Shortly after the Sept. 11, 2001, attack, Joe Biden, then a senator, demanded that the United States send Iran a $200 million, no strings attached, taxpayer-funded check as they went through their mourning, according to a Politico report.
“It seems to me that this would be a good time to send, no strings attached, a $200 million check to Iran,” Biden said. At the time, that suggestion was not well received, and some of the officials responded, “I think they’ll send it back.”
Despite this, Biden did not give up on the idea of the U.S. reaching out to Iran.
Nearly two months after Bush included Iran in the “Axis of Evil,” Biden spoke before the American-Iranian Council, calling for the U.S. to make positive overtures to Iran without expecting much in return. The goal, he noted, was to forge a diplomatic relationship between the United States and Iran amid infighting between hardliners—characterized as anti-American hardliners wielding power—and reformists or moderates in Iran’s government. In that speech, Biden suggested: “I think the United States will ultimately have to facilitate regime change in Iraq.”
Over the next year, as the fighting between the two groups within Iran’s government intensified, Biden and other U.S. lawmakers sought possible diplomatic overtures with the not-so-subtle goal of helping moderate reformists. “It’s clear that there are important elements today in Iran that believe they need a more normalized relationship with the United States in order to develop their economic and political potential in the world,” Biden was quoted as saying by The Washington Post.
However, the then–senator’s plan did not yield the expected results.
In January 2004, Biden met with then Iranian Foreign Minister Kamal Kharrazi on the sidelines of the World Economic Forum in Davos, Switzerland. At that time, a group of congressional aides, including a Biden aide, were on the verge of visiting Iran to lay the groundwork for a subsequent trip by lawmakers. But Iranian officials scuttled the plan, according to a Forward report.
In the end, Iran’s hardliners outnumbered the reformists in the years that followed, and Mahmoud Ahmadinejad was elected president of Iran. Growing violence in Iraq increased tensions, as Iran, through its political and military ties, seemed determined to ensure that Shiite Muslims would dominate the neighboring country’s government. At the same time, Iran’s nuclear advances raised even more international concern.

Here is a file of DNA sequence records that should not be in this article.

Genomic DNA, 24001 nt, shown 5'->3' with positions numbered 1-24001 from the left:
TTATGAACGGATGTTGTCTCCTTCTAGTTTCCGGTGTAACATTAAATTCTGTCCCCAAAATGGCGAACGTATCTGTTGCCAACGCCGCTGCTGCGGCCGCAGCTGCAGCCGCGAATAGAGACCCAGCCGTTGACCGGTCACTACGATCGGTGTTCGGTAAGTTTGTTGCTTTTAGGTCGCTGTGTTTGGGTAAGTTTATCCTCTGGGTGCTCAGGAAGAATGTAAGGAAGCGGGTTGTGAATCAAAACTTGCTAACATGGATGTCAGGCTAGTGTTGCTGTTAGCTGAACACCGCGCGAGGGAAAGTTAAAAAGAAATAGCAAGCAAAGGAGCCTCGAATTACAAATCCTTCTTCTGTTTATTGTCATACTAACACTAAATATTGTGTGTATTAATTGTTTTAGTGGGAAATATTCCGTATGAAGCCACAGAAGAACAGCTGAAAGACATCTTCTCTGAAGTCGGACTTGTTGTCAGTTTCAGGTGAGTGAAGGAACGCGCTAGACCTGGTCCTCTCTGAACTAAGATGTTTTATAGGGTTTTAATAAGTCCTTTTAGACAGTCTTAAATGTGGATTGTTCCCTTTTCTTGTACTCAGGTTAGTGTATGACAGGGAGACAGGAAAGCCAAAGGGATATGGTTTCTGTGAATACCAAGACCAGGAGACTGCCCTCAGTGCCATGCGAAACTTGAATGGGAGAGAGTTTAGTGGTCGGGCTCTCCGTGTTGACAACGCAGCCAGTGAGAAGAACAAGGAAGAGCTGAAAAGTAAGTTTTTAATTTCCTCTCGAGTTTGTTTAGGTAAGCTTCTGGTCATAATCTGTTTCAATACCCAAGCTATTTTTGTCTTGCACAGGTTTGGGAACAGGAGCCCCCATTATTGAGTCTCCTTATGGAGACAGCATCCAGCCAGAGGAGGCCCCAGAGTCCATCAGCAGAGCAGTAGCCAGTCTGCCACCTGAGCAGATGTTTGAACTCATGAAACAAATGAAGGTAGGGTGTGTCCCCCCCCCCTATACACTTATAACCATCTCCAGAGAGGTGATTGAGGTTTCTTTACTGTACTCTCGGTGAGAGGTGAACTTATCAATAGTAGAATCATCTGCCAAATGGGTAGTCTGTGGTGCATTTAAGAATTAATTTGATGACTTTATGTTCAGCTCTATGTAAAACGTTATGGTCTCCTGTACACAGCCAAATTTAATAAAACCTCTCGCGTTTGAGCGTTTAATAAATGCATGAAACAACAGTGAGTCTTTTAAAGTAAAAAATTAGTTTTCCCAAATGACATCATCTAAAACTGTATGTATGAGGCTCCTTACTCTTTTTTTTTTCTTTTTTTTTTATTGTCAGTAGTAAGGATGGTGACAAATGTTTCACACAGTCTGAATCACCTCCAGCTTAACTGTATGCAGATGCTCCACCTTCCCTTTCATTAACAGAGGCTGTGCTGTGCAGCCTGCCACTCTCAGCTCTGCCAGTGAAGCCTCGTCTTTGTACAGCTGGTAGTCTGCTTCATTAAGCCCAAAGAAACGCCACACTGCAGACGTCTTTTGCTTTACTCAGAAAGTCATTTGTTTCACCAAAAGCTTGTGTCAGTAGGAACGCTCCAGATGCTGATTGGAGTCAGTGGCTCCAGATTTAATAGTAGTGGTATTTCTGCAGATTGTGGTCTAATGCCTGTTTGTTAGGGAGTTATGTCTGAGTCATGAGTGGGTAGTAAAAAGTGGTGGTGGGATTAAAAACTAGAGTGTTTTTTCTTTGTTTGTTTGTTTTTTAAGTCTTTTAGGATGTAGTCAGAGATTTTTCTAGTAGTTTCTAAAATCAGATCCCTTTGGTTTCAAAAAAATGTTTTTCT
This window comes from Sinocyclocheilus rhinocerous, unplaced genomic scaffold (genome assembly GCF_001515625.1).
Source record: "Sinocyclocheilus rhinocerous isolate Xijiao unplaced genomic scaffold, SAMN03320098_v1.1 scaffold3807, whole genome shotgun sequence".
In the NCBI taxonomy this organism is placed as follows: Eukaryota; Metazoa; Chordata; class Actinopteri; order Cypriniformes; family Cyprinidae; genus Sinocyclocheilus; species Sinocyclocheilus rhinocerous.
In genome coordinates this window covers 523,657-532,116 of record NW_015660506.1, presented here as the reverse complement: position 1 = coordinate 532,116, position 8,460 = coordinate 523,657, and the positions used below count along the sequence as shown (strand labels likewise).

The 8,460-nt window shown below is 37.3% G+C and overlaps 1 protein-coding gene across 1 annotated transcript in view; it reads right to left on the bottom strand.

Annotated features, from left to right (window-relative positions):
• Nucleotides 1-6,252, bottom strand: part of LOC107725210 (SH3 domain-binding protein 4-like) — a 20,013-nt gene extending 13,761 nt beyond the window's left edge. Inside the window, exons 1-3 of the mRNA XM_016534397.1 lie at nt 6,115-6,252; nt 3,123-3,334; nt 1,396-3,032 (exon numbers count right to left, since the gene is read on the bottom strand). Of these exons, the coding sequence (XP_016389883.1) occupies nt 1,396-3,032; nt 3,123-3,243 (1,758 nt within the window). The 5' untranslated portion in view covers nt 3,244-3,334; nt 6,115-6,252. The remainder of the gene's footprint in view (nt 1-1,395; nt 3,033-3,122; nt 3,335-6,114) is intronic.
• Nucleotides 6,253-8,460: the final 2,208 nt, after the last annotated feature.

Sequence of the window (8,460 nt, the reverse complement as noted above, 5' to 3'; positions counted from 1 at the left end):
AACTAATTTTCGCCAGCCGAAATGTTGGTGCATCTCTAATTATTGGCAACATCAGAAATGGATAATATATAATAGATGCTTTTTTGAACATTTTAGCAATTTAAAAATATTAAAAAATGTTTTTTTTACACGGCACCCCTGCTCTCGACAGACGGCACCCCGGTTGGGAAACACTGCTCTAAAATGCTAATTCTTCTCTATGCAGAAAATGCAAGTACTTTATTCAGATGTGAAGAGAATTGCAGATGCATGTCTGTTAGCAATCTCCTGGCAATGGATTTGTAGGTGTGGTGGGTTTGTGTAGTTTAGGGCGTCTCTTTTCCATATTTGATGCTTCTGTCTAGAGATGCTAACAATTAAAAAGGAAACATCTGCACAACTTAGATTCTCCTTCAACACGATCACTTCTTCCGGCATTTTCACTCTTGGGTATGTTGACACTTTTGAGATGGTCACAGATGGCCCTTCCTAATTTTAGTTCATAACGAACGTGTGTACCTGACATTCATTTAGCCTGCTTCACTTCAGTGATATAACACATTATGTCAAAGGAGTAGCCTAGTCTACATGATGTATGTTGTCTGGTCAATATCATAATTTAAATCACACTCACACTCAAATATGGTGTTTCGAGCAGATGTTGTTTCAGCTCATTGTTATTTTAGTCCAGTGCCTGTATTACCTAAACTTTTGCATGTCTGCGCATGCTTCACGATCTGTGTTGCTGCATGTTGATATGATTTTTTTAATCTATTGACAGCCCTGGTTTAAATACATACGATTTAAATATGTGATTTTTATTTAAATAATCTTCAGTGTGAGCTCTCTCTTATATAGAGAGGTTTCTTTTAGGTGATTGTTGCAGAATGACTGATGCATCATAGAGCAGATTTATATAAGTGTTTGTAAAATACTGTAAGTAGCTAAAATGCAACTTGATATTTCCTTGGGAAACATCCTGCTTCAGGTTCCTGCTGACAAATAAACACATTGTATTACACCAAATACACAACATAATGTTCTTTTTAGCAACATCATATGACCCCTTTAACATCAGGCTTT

In several forums, Biden insisted that the United States should not push for regime change in Iran but should coordinate with European countries to talk to Tehran (Iran’s capital) and curb its nuclear program.
He also voted against a Senate resolution urging Bush to label Iran’s Islamic Revolutionary Guard Corps a terrorist group, saying he did not want Bush to use it as a justification for war with Iran. And he continued to press for Iran, without resorting to military force, to halt its nuclear program.
Biden dropped out of the 2008 presidential race relatively early, but at a Senate Foreign Relations Committee hearing held just weeks before Barack Obama chose him as his vice president, he called for the United States to use both negotiations and sanctions to coax Iran into a nuclear deal.
“A diplomatic presence would increase our knowledge of the forces at work inside Iran. It would give us a stronger diplomatic hand to play and lessen the chances of a miscalculation,” he stated.
In 2015 when Biden was vice president, the Barack Obama administration signed a controversial nuclear deal with Iran, a deal later abandoned by the Trump administration when Iran failed to comply with the deal’s stipulations.
As The Daily Wire notes, “some experts believe Iran never actually complied with the limits set by the Obama administration, and the Trump administration abandoned the deal and reimposed sanctions on the religious dictatorship in 2018.”
“This was a horrible one-sided deal that should never, ever have been made,” then-President Donald Trump said of the deal. “It did not bring calm, it did not bring peace, and it never will.”
The Obama-Biden administration also notably gave Iran $1.7 billion in January 2016.
“On Jan. 17, 2016, the day after four U.S. detainees, including The Washington Post’s Jason Rezaian, were released, a jumbo jet carrying $400 million in euros, Swiss francs and other currencies landed in Tehran,” The Washington Post reported. “That money was allegedly partial payment of an outstanding claim by Iran for U.S. military equipment that was never delivered. Shortly afterward, $1.3 billion in cash followed.”